Author Topic: Electrical recepticles and water hose connections  (Read 5597 times)

  • Guest
Re: Electrical recepticles and water hose connections
« Reply #15 on: June 23, 2010, 10:00:05 PM »
B-Ray,

Don\'t know if I had the same in Papua New Guinea. It was about 7\" round and about 8-9\" long. it had an electrical coil inside and was screwed into the water outlet, so it was hanging down in a vertical position. An on/off switch was installed on the ceiling with a thin rope hanging down so that when in the shower you tugged on the rope to activate the electricity and the water heated up governed by the flow.

Is that the sort of thing your posting about??

Graham
Yes, that\'s the animal, except ours had a wire that merely plugged into a socket nearby the shower  :o And it looked like junk.

No way was I going to use it, but a more modern version, produced in a country that has some sort of Health and Safety directive, might be a useful addition on those chilly Philippine evenings.  ;D

Offline graham

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Re: Electrical recepticles and water hose connections
« Reply #16 on: June 27, 2010, 09:38:51 PM »
King,

There are lots of different instantaneous/on-demand heaters here on Mindanao, so would suspect they are available all over. My American friend has 2 installed in his bathroom, and both have a sticker on them with a flag, denoting that they are either made in the UK or made under licence to the UK firm. There are also floor/ceiling type models that are available here, like we have in OZ that hold 200 or so litres.

CDO is really starting to become cosmopolitan.  ???

Graham

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Re: Electrical recepticles and water hose connections
« Reply #17 on: June 27, 2010, 11:20:48 PM »
King,

There are lots of different instantaneous/on-demand heaters here on Mindanao, so would suspect they are available all over. My American friend has 2 installed in his bathroom, and both have a sticker on them with a flag, denoting that they are either made in the UK or made under licence to the UK firm. There are also floor/ceiling type models that are available here, like we have in OZ that hold 200 or so litres.

CDO is really starting to become cosmopolitan.  ???

Graham
I shall soon explore the huge new Marquee Mall and SM they\'ve built recently in Angeles. From what I\'ve seen they appear to have everything you can buy in the UK. A far cry from my early days, fifteen years ago, when you were hard pressed to find a decent screw driver in a store.  ;D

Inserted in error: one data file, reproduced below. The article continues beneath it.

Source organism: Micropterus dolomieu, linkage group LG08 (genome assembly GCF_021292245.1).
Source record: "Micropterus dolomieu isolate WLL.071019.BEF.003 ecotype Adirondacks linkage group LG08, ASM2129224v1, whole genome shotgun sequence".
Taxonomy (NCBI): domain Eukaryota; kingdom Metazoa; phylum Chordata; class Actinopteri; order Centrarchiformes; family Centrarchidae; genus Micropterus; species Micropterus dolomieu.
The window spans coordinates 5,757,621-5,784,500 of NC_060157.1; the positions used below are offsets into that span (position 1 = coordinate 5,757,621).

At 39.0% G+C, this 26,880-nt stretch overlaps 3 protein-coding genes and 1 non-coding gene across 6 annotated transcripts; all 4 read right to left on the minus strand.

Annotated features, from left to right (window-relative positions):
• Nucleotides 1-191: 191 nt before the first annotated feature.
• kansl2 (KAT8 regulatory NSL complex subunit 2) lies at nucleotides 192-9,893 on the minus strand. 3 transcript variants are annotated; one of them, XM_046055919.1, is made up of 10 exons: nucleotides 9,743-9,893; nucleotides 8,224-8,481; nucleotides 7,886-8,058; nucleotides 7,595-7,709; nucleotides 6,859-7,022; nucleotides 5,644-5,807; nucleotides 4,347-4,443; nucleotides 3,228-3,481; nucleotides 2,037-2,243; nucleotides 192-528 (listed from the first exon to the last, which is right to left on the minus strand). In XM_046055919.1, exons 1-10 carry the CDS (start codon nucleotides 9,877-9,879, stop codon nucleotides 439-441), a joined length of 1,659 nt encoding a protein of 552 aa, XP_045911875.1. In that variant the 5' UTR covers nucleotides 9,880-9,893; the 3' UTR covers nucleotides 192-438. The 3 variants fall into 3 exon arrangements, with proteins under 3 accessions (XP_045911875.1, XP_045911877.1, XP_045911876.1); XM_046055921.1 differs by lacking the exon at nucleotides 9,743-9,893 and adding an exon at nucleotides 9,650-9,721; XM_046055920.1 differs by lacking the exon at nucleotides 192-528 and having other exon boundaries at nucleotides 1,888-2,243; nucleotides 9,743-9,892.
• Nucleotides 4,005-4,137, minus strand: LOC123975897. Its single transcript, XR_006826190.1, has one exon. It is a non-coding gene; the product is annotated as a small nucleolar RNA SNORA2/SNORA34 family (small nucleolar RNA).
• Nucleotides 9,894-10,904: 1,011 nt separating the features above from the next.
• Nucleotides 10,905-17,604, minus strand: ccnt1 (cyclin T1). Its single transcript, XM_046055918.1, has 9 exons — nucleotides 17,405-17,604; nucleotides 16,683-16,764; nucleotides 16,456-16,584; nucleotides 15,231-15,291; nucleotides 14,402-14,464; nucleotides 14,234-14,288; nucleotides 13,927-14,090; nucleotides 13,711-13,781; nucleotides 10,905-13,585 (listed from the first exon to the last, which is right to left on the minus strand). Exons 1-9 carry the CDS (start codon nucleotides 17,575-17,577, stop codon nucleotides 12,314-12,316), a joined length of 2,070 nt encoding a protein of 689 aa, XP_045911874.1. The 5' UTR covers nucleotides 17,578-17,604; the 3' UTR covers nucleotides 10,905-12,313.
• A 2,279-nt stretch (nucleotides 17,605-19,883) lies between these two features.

I should be \'in country\' this coming Saturday 3rd July.

The wife has found us a house, and our container is reportedly due for delivery this Tues, or thereabouts. Filipino time, no doubt.

I\'m coming home!!!

 ;D ;D ;D ;D ;D ;D ;D ;D ;D ;D ;D ;D ;D ;D ;D ;D ;D ;D

Offline RUFUS

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Re: Electrical recepticles and water hose connections
« Reply #18 on: June 28, 2010, 02:27:25 AM »
Sweet!!!
I wish I could say the same but, Alas... It will be some years yet. :\'(
SO SAYETH THE RUFUS

Offline graham

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Re: Electrical recepticles and water hose connections
« Reply #19 on: June 28, 2010, 05:39:33 PM »
Sweet!!!
I wish I could say the same but, Alas... It will be some years yet. :\'(

Rufus,

just think how advanced the Philippines will be by the time you get here. you\'ll be able to buy anything you want, just like the States etc.  :o :o

Then you will be able to look for a cheaper place somewhere else on the Globe. Prices of everything are just spiraling upwards. I\'ve noticed the difference in the 3 short years that I\'ve been here. Used to get by on Php25K a month, now finding that I\'m spending almost Php40K. Hope the Aussie Govt. will give me a pay rise soon,  ;)  not likely  ???

Graham

Offline DoctorM

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Re: Electrical recepticles and water hose connections
« Reply #20 on: July 12, 2010, 11:23:09 PM »
The Philippines uses the same electrical setup as the US.  It is a two-phase 110 volt circut to the house.  There are two hot wires coming into the house, each 110 volts, but 180 degrees out of phase, so that the voltage across the two hot wires is 220 volts.  The voltage from either hot wire to ground is 110 volts.  Filipinos seldom, if ever, put a ground wire into the house circuit, as all appliances sold in the Philippines are 220 volts.  For the US expat, that means there is already 110 volt service to your home, just that the wire to ground is missing.  In fact, your circuit breaker/fuse box probably doesn\'t even have a neutral or ground bus.  But you can easily have one installed, and wire some of the outlets to be 110 volts, without having to use any transformers.  You just intall the ground wire and hook one side of the outlet to the ground wire.

The biggest danger to 110 volt appliance is that the Philippines routinely use the US two-blade 110 volt socket for 220 volts.  This allows you to plug in your 110 volt appliance and fry it.  if you are going to convert some of your outlets to 110 volts, it is a good idea to change all your 220 volt outlets to the European standard two round pins.  Then no one in your home can inadvertently fry your 110 volt appliances. 

Note to Brits and Aussies -  this is very different from British standard, which uses only one hot 240 volt single phase wire.  In your home country, only one wire is hot.  But in the Philippines, both wires are hot (though only 110 volts).  So be careful when you are grabbing wires in the house.

  • Guest